News of the WeekVOLCANOLOGY

Is China's Riskiest Volcano Stirring Or Merely Biding Its Time?

See allHide authors and affiliations

Science  30 Jul 2010:
Vol. 329, Issue 5991, pp. 498-499
DOI: 10.1126/science.329.5991.498-a

You are currently viewing the summary.

View Full Text

Log in to view the full text

Log in through your institution

Log in through your institution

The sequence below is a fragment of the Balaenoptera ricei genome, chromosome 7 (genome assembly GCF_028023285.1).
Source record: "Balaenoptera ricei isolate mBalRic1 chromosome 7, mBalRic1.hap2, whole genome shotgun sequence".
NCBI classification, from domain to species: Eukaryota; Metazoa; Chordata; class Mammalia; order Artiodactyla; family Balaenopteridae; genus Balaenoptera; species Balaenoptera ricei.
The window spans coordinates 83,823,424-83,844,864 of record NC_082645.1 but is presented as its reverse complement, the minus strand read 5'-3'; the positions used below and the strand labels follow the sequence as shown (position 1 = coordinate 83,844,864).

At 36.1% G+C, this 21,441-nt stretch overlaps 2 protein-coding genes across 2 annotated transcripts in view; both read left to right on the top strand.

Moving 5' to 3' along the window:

Last month, a South Korean geologist declared that a 2744-meter-tall volcano on the border of China and North Korea is showing signs of waking from a century-long slumber. North Korean scientists, too, are worried about recent geophysical anomalies observed at the mountain, Science has learned. But Chinese volcanologists, who have a sophisticated monitoring system set up at Changbai, discount the threat and insist that the volcano is quiet. South Korea plans to hold a meeting with China and Japan in November to "get to the bottom of the matter," says an official with the Korean Meteorological Administration in Seoul who requested anonymity because of the issue's sensitivity.